What would you do with this weird bird? (renecked 50's LPC?)

sdwayne

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So, I've had this ol' girl for a long time. I've been getting kinda restless and want to do something with it, even if that something is only getting some of the cosmetic things sorted out. It's not my #1 (or #10 for that matter) but it is a solid, good sounding and playing guitar.

I'm just sort of wondering what the consensus is from you guys?

The good: frets are in good shape although small (not from wear, but small from new) The neck although cracked at some point many moons ago (before I got it which was over 10 years ago.) was glued and is very strong and is more solid than most of my unbroken ones. The tone is really good and fairly bright for a whole hog git. It plays well and holds tune well.

The bad: The plug and switch to a wrap tail, and the routs should be a criminal offense. =/

The ugly: You'll see from the pics that the neck wasn't resprayed after the crack (which is one of the things I was considering) it had a Bigsby on it at some point before the refin, so the holes although barely there, are still notable near the bottom strap button.

Near as I can tell, the neck was replaced in the mid 80's. Neck is similar to an H.M. or more than likely a Studio Standard (no valute?) Big headstock, dots and binding, inlaid Gibson with a closed O. Looks like it originally had Grovers on it but was swapped to big Schallers.

Body as far as I can tell is a mid 50's Custom. One piece mahogany, no maple cap, no seams anywhere that I can find. The original routs are still evident (soap bars) and the control cavity has all of the earmarks of a late 56 or early 57 (at least from the ones I've seen) Widow's peak, eyebrows, round pickup wire hole, and rough chuck marks near the bridge volume pot.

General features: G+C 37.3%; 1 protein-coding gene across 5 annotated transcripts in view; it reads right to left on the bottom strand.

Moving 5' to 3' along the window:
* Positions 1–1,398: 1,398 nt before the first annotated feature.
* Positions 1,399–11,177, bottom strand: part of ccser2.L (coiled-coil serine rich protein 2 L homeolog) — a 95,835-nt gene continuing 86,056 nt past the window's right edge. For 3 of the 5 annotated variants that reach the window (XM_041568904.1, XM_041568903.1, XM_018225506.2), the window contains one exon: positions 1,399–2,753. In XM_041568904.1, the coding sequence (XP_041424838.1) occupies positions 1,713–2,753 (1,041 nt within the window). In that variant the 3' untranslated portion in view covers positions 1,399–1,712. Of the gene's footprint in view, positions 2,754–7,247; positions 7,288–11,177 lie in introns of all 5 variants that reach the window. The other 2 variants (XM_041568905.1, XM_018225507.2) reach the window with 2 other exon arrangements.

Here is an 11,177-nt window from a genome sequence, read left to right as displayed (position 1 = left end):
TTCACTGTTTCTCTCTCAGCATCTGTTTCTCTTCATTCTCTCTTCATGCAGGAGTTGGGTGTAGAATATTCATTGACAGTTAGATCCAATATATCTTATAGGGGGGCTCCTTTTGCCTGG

If you had it, what would you do? (and no, "give it to me" is not a valid answer!) ;P

I'd love to have the soapbars back in it (reissues of course) but I feel like plugging and rerouting could just add to the mess...

(Sorry some of the pics are crappy. Git is at my office and I didn't see them on a big screen til I got home.)















 

jaik

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you're looking for something do with it ? you want to know what I'd do?

Play it.




I'd leave the repair scars because they are honest & earned. You're going to have a hard time finding a 1950s neck to replace it with, so if you like the feel of the neck, then good enough. If you don't like the feel of the neck, you'd probably have to get one custom made. I don't personally like the feel & shape of 80s necks, but some people do.

You could get silly and replace the inlays with blocks and whatnot, but why? Its never going to be restored into a 1950s custom exactly, and its a cool unique thing on its own merit.

You could block the routes and put p90s/Alnico back in , you're right that it would add to the mess, but its your mess, and you can mess with it however it suits your use. Why not?

But if you don't like it, its probably going to be more work than its worth to make it into something its not. Renecking & filling routes to reroute and new electronics etc etc could all be done but that's going to be mighty pricy & who knows if you'll like it better then. If its not even your #10, sell it, it might be someone else's #1

just my opinion. Rock that thang
 

sdwayne

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thanks, jaik.

I don't mind the dots, I've always liked Studio Standard necks, it's the small frets that aren't my friend. I'm just not a fan of being able to feel the fretboard. I used to use it as an alternate tuning guitar, it's never sounded or played bad, but as my collection has grown it's gotten played less.